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post #16 of 44 (permalink) Old 04-05-2008, 01:10 AM
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Diesel oil

I guess ijust have to stock up on my shell rotella $8.88 a gallon at wally world the have a synthetic for about $19 Bucks a gallon but my old katanas and ninjas like the Regular Dino rotella .

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post #17 of 44 (permalink) Old 04-05-2008, 05:28 AM Thread Starter
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40 weight oils will not pass the test for the energy conserving certification because of viscosity drag. Friction modifiers are used in most oils. Moly is one of the most common and is used in high concentrations in Honda's motorcycle oil. Friction modifiers designed properly for specific applications can be used very successfully with wet clutches. The friction modifiers used in diesel oils apparently work fine as evidenced by many on this site. The point I was making about the new diesel oils for 2007 and beyond is this new CJ-4 diesel oil has a totally new additive package so the jury is still out on how it will affect wet clutches. Also if you get Shell Rotella T at a good price do it soon as most oil companies are now charging an extra energy sur charge plus a general price increase to customers like Wally world and it will surely be passed on to the consumer.

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post #18 of 44 (permalink) Old 04-18-2008, 09:29 AM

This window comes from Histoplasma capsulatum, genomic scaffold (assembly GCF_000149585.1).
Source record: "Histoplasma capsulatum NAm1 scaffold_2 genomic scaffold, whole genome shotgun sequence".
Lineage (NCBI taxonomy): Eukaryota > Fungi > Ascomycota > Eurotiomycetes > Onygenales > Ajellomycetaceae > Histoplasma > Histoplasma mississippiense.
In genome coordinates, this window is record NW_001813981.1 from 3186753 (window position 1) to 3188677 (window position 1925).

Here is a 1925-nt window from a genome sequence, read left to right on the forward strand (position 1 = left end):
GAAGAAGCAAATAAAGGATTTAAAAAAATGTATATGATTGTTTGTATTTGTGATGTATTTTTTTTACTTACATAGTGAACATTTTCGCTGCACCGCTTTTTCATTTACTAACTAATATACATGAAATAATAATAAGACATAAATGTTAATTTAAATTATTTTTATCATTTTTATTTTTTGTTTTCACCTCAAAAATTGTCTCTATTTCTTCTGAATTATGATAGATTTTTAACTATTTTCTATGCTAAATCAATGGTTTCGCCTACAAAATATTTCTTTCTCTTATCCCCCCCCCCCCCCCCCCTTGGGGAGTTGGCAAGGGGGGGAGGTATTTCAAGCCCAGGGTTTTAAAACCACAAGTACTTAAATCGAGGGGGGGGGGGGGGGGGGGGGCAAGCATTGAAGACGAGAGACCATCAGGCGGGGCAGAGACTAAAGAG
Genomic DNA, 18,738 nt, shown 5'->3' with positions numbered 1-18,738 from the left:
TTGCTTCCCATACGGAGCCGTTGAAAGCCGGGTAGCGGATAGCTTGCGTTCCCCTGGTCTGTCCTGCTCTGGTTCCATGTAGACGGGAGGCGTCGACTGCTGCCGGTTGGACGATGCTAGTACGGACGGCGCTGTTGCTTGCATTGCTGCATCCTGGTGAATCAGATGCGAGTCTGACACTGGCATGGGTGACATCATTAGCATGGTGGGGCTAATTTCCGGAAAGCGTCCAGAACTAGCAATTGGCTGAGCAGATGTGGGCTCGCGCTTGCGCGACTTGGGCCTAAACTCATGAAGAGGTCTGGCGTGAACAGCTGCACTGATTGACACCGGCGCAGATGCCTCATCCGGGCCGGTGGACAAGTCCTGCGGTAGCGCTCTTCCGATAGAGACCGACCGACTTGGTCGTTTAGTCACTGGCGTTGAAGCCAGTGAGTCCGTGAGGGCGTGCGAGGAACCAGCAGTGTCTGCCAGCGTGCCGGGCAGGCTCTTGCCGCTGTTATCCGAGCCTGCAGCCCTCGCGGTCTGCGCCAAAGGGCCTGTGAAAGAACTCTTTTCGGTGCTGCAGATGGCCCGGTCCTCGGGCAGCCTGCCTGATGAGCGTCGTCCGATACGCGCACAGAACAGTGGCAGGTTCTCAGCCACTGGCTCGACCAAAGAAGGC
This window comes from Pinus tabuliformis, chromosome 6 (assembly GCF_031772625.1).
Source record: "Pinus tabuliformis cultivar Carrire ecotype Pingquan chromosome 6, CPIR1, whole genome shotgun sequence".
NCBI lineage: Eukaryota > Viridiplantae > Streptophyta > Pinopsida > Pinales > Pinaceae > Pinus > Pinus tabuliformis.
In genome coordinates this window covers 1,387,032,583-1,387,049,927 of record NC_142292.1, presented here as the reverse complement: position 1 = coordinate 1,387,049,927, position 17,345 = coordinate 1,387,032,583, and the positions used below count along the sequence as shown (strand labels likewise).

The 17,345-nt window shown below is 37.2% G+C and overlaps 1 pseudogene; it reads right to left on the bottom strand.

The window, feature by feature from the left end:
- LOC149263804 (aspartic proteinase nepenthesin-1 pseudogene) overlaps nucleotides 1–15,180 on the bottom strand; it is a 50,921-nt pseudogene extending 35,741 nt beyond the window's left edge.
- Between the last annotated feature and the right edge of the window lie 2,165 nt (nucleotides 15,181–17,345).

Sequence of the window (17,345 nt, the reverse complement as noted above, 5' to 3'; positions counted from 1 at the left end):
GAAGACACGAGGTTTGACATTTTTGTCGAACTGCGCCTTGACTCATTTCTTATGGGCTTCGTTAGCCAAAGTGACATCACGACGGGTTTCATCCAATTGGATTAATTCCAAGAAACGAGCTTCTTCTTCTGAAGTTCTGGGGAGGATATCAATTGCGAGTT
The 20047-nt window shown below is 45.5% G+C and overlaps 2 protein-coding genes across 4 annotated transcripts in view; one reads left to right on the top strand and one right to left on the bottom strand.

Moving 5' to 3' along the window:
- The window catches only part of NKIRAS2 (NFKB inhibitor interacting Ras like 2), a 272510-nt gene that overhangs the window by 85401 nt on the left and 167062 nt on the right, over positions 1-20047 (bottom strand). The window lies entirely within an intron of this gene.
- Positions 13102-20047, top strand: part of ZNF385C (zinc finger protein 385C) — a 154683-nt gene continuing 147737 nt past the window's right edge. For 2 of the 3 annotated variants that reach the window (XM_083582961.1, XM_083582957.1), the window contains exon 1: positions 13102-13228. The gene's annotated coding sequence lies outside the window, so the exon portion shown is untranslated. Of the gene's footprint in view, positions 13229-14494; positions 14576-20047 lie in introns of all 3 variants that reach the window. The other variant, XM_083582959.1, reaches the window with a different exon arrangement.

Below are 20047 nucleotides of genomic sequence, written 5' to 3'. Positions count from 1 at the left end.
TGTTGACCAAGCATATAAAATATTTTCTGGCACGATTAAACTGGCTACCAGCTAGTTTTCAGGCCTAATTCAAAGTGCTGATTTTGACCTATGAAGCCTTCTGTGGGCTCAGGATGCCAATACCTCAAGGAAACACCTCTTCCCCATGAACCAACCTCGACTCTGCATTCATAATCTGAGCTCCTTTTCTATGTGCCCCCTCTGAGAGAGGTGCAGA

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Be wary of using some automotive oils as there are a few that contain Moly. IIRC, there are warnings in the Honda owner's manuals about using engine oils with Moly as it can cause the wet clutch to wear prematurely. Trust me, it has happened plenty of times, not just on Gixxer,com, but with many many people with several different brands of M/C. Sometimes the best oil really is an OEM motorcycle oil, synthetic or dyno. IMO, price be damned.

Do your oil research properly, and you'll come out ahead.

I've done well with Royal Purple Max-cycle and a K & N filter on my ZRX.

Here is the best INDEPENDENT oil analysis research done outside of a oil manufacturer/retailer grasp. It's for aircooled Porsche and Volkswagen engines, but many of the areas covered apply to motorcycles as well. Charles of L.N. Engineering can even do an oil analysis for your personal use motorcycle/car.
http://www.lnengineering.com/oil.html

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post #19 of 44 (permalink) Old 04-22-2008, 04:09 PM
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To each his own, for the little extra value priced motorcycle oil costs I'd rather buy it than save a few bucks and buy diesel oil--the wet clutch is one reason I rather get bike oil another is RPM and cooling differences between a bike engine and diesel engine (~3k rpm redline vs 10k+ redline).
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post #20 of 44 (permalink) Old 04-23-2008, 04:01 AM
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Energy conserving oils wont wear out your clutch. They could cause it to slip, but it can be remedied by changing your oil (and waiting abit).
Another thing to keep in mind is that some oils will cause your tranny to shift rough. I dont know what causes it, but I've seen it happen several times, and switching oil brands always helped